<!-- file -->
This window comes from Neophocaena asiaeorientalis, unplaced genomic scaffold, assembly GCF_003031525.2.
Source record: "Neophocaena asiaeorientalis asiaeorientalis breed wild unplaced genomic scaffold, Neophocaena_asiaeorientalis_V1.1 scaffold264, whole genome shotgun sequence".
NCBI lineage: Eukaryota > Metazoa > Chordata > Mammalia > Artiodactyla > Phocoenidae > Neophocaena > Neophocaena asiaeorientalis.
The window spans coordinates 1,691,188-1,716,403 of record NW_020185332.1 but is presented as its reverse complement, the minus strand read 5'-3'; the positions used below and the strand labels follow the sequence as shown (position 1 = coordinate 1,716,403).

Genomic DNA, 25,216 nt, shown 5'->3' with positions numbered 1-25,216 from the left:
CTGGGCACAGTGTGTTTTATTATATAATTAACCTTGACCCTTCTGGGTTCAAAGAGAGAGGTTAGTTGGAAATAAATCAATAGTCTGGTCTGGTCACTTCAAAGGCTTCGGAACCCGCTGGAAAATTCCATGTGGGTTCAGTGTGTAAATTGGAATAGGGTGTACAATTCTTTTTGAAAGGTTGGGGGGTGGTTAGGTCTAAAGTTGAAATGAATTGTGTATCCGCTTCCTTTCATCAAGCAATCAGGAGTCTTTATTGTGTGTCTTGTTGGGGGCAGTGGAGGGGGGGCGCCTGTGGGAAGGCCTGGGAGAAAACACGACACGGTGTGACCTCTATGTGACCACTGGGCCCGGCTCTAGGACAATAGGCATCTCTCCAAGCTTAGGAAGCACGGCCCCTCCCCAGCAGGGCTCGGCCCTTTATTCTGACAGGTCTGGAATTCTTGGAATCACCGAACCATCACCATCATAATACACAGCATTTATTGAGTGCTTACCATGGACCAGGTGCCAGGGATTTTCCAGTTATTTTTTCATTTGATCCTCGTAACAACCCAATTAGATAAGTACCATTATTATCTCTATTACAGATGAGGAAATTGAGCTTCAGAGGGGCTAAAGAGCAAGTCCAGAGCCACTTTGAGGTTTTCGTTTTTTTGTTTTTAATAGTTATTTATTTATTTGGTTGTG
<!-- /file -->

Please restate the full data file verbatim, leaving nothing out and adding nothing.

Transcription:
This window comes from Neophocaena asiaeorientalis, unplaced genomic scaffold, assembly GCF_003031525.2.
Source record: "Neophocaena asiaeorientalis asiaeorientalis breed wild unplaced genomic scaffold, Neophocaena_asiaeorientalis_V1.1 scaffold264, whole genome shotgun sequence".
NCBI lineage: Eukaryota > Metazoa > Chordata > Mammalia > Artiodactyla > Phocoenidae > Neophocaena > Neophocaena asiaeorientalis.
The window spans coordinates 1,691,188-1,716,403 of record NW_020185332.1 but is presented as its reverse complement, the minus strand read 5'-3'; the positions used below and the strand labels follow the sequence as shown (position 1 = coordinate 1,716,403).

Genomic DNA, 25,216 nt, shown 5'->3' with positions numbered 1-25,216 from the left:
CTGGGCACAGTGTGTTTTATTATATAATTAACCTTGACCCTTCTGGGTTCAAAGAGAGAGGTTAGTTGGAAATAAATCAATAGTCTGGTCTGGTCACTTCAAAGGCTTCGGAACCCGCTGGAAAATTCCATGTGGGTTCAGTGTGTAAATTGGAATAGGGTGTACAATTCTTTTTGAAAGGTTGGGGGGTGGTTAGGTCTAAAGTTGAAATGAATTGTGTATCCGCTTCCTTTCATCAAGCAATCAGGAGTCTTTATTGTGTGTCTTGTTGGGGGCAGTGGAGGGGGGGCGCCTGTGGGAAGGCCTGGGAGAAAACACGACACGGTGTGACCTCTATGTGACCACTGGGCCCGGCTCTAGGACAATAGGCATCTCTCCAAGCTTAGGAAGCACGGCCCCTCCCCAGCAGGGCTCGGCCCTTTATTCTGACAGGTCTGGAATTCTTGGAATCACCGAACCATCACCATCATAATACACAGCATTTATTGAGTGCTTACCATGGACCAGGTGCCAGGGATTTTCCAGTTATTTTTTCATTTGATCCTCGTAACAACCCAATTAGATAAGTACCATTATTATCTCTATTACAGATGAGGAAATTGAGCTTCAGAGGGGCTAAAGAGCAAGTCCAGAGCCACTTTGAGGTTTTCGTTTTTTTGTTTTTAATAGTTATTTATTTATTTGGTTGTG